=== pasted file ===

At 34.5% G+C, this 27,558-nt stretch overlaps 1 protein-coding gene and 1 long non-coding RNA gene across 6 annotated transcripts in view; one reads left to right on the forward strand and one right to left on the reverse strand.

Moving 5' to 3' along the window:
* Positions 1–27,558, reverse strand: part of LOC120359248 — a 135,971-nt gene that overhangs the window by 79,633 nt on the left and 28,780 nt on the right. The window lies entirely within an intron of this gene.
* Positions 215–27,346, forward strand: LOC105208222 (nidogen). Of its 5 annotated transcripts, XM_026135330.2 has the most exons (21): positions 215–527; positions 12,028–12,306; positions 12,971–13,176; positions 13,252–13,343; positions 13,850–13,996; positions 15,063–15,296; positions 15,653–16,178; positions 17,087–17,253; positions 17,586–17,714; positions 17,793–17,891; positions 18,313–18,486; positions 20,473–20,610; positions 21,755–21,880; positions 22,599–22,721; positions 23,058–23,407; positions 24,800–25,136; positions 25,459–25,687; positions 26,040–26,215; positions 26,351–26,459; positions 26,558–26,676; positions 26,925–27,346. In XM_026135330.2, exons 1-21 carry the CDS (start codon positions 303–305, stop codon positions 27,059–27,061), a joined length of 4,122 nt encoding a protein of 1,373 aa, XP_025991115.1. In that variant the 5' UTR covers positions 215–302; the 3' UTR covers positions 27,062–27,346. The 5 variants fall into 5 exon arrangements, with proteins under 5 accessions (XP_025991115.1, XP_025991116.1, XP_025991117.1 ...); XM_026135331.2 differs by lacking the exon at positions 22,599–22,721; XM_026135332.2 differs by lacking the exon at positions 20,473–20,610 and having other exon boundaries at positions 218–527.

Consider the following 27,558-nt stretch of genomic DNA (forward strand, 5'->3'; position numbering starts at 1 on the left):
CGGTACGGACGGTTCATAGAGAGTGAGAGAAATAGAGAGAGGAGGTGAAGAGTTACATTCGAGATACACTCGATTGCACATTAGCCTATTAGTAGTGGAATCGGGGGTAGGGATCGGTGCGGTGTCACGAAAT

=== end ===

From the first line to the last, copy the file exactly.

At 34.5% G+C, this 27,558-nt stretch overlaps 1 protein-coding gene and 1 long non-coding RNA gene across 6 annotated transcripts in view; one reads left to right on the forward strand and one right to left on the reverse strand.

Moving 5' to 3' along the window:
* Positions 1–27,558, reverse strand: part of LOC120359248 — a 135,971-nt gene that overhangs the window by 79,633 nt on the left and 28,780 nt on the right. The window lies entirely within an intron of this gene.
* Positions 215–27,346, forward strand: LOC105208222 (nidogen). Of its 5 annotated transcripts, XM_026135330.2 has the most exons (21): positions 215–527; positions 12,028–12,306; positions 12,971–13,176; positions 13,252–13,343; positions 13,850–13,996; positions 15,063–15,296; positions 15,653–16,178; positions 17,087–17,253; positions 17,586–17,714; positions 17,793–17,891; positions 18,313–18,486; positions 20,473–20,610; positions 21,755–21,880; positions 22,599–22,721; positions 23,058–23,407; positions 24,800–25,136; positions 25,459–25,687; positions 26,040–26,215; positions 26,351–26,459; positions 26,558–26,676; positions 26,925–27,346. In XM_026135330.2, exons 1-21 carry the CDS (start codon positions 303–305, stop codon positions 27,059–27,061), a joined length of 4,122 nt encoding a protein of 1,373 aa, XP_025991115.1. In that variant the 5' UTR covers positions 215–302; the 3' UTR covers positions 27,062–27,346. The 5 variants fall into 5 exon arrangements, with proteins under 5 accessions (XP_025991115.1, XP_025991116.1, XP_025991117.1 ...); XM_026135331.2 differs by lacking the exon at positions 22,599–22,721; XM_026135332.2 differs by lacking the exon at positions 20,473–20,610 and having other exon boundaries at positions 218–527.

Consider the following 27,558-nt stretch of genomic DNA (forward strand, 5'->3'; position numbering starts at 1 on the left):
CGGTACGGACGGTTCATAGAGAGTGAGAGAAATAGAGAGAGGAGGTGAAGAGTTACATTCGAGATACACTCGATTGCACATTAGCCTATTAGTAGTGGAATCGGGGGTAGGGATCGGTGCGGTGTCACGAAAT